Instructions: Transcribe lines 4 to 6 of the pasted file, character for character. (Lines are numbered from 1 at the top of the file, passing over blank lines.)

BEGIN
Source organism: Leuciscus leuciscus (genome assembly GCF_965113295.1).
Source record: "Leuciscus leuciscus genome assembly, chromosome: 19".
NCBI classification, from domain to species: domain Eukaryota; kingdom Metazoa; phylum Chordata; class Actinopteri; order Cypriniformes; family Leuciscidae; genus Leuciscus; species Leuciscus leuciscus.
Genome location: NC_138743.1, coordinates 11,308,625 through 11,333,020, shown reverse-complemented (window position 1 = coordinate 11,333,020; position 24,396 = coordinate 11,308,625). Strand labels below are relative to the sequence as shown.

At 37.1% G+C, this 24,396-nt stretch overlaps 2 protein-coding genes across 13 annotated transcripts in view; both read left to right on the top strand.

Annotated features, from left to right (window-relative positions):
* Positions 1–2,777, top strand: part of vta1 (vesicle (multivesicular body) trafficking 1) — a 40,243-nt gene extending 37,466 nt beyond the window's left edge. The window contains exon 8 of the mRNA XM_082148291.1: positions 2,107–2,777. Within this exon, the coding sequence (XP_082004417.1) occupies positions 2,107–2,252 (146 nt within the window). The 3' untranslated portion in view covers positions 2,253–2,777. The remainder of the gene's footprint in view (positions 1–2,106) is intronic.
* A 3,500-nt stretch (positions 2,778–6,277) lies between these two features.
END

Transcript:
Genome location: NC_138743.1, coordinates 11,308,625 through 11,333,020, shown reverse-complemented (window position 1 = coordinate 11,333,020; position 24,396 = coordinate 11,308,625). Strand labels below are relative to the sequence as shown.

At 37.1% G+C, this 24,396-nt stretch overlaps 2 protein-coding genes across 13 annotated transcripts in view; both read left to right on the top strand.

Annotated features, from left to right (window-relative positions):